We, citizens and residents of the United States, celebrate the Fourth of July holiday this weekend, a federal holiday which marks our nation’s independence. If we were to survey St. Irenaeus parish, it is quite possible that half of our parishioners were born in another country. Many of us learned about American history and civics early on in school, in literature, or when we became a naturalized U.S. citizen, but now it is appropriate to recall our lessons in history, our rights and obligations as U.S. citizens, particularly in light of what is happening in our nation today.
On July 4, 1776, the Declaration of Independence was ratified by the Second Continental Congress declaring that the thirteen colonies were no longer subject to Great Britain’s rule. Thomas Jefferson was the principal author of the Declaration and he effectively asserted that each person has God-given rights that cannot be taken away by any form of government or despot.
On September 17, 1787, eleven years after declaring independence from Great Britain, the Constitution of the United States was created at the Constitutional Convention in Philadelphia, and it was ratified on June 21, 1788. The purpose for the Constitution was made clear in the Preamble:
We the People of the United States, in Order to form a more perfect Union, establish Justice, insure domestic Tranquility, provide for the common defense, promote the general Welfare, and secure the Blessings of Liberty to ourselves and our Posterity, do ordain and establish this Constitution for the United States of America.
The Constitution originally only contained Seven Articles. It delineated the government into three equal branches: the legislative, the executive, and the judicial. With their own power, the three branches of government check and balance each other. It has been amended twenty-seven times; the first ten amendments collectively known as the Bill of Rights. Of particular importance to people of faith is the First Amendment where the right to the free exercise of religion is protected. One can say that the Constitution is a living document since amendments can be added by Congress to meet the needs of the nation as it changes and evolves.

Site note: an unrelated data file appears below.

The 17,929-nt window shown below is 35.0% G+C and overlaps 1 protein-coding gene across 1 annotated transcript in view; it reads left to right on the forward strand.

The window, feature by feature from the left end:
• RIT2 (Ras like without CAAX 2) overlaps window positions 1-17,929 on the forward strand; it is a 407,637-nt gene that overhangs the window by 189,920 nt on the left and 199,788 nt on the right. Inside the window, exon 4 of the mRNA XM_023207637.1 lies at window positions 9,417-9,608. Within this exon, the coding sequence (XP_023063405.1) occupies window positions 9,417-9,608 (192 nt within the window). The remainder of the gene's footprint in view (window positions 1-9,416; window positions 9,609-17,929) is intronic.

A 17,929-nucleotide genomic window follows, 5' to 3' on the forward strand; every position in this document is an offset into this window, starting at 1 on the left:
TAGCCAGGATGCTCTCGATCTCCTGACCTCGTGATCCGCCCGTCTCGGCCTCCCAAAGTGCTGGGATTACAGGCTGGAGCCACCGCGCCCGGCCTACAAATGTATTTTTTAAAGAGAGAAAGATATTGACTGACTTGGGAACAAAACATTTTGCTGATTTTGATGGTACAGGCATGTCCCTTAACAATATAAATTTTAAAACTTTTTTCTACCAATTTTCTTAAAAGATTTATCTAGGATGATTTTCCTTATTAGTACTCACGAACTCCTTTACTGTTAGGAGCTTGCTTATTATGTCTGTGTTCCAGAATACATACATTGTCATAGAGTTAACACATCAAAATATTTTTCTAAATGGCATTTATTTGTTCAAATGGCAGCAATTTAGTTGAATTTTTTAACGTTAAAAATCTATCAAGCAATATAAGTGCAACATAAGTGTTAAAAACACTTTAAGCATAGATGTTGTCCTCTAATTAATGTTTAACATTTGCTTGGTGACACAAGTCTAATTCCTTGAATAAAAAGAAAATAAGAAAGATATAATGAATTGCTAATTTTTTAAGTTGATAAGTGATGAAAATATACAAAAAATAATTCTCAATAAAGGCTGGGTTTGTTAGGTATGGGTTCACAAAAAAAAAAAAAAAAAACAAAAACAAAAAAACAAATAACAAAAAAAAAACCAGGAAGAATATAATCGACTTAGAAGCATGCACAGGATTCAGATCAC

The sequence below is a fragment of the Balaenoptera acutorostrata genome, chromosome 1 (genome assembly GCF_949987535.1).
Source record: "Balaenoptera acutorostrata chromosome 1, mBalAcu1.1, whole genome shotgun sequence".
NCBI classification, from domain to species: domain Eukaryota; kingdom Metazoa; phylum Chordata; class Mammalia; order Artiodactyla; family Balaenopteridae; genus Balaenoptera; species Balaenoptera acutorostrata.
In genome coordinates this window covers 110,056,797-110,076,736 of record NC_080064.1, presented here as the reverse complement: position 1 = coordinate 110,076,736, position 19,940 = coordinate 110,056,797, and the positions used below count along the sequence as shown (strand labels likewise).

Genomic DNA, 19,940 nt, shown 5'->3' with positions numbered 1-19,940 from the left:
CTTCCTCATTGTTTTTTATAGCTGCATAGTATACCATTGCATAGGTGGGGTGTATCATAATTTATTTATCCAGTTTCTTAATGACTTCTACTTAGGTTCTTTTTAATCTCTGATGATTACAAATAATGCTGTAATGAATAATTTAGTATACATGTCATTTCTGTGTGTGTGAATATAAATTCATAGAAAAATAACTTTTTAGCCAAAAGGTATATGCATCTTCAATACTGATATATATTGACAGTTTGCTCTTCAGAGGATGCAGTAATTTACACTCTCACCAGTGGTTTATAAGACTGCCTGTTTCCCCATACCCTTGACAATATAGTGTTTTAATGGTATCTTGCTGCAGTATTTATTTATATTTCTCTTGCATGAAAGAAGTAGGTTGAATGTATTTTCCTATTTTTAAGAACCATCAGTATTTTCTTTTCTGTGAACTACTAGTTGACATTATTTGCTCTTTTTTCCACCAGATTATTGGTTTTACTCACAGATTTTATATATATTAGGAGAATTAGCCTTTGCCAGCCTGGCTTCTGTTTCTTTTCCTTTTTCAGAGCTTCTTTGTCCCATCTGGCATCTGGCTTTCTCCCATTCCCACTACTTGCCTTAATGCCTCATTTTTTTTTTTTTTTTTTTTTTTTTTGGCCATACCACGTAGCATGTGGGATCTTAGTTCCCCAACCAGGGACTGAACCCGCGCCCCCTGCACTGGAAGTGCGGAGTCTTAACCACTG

The American Civil War (April 12, 1861-May 9, 1865) was the greatest test to the enduring power of the U.S. Constitution and to America as a nation. In his speech memorializing the soldiers of both the Union and the Confederate armies who died at Gettysburg, President Abraham Lincoln harkened back to the ideals at the birth of our nation, “Four score and seven years ago our fathers brought forth on this continent, a new nation, conceived in Liberty, and dedicated to the proposition that all men are created equal.” Lincoln’s address powerfully acknowledged that blood had been shed in defense of liberty and the soldiers had not died in vain. They died so that “this nation, under God, shall have a new birth of freedom–and that government of the people, by the people, for the people, shall not perish from the earth.”
On this Fourth of July holiday, we are grateful to be living in this great country where liberty and human rights are attributed to God our Creator. The Declaration of Independence and the U.S. Constitution are not the antithesis to the Christian life and Christian philosophy. Although U.S. citizens and residents may come from a different race, culture, or faith traditions, we enjoy equal rights and equal protection under the law. In diversity we strive for unity. This has been the goal and motto of our nation since 1776: E pluribus unum or “Out of many, one.”
Happy Fourth of July! And God bless America!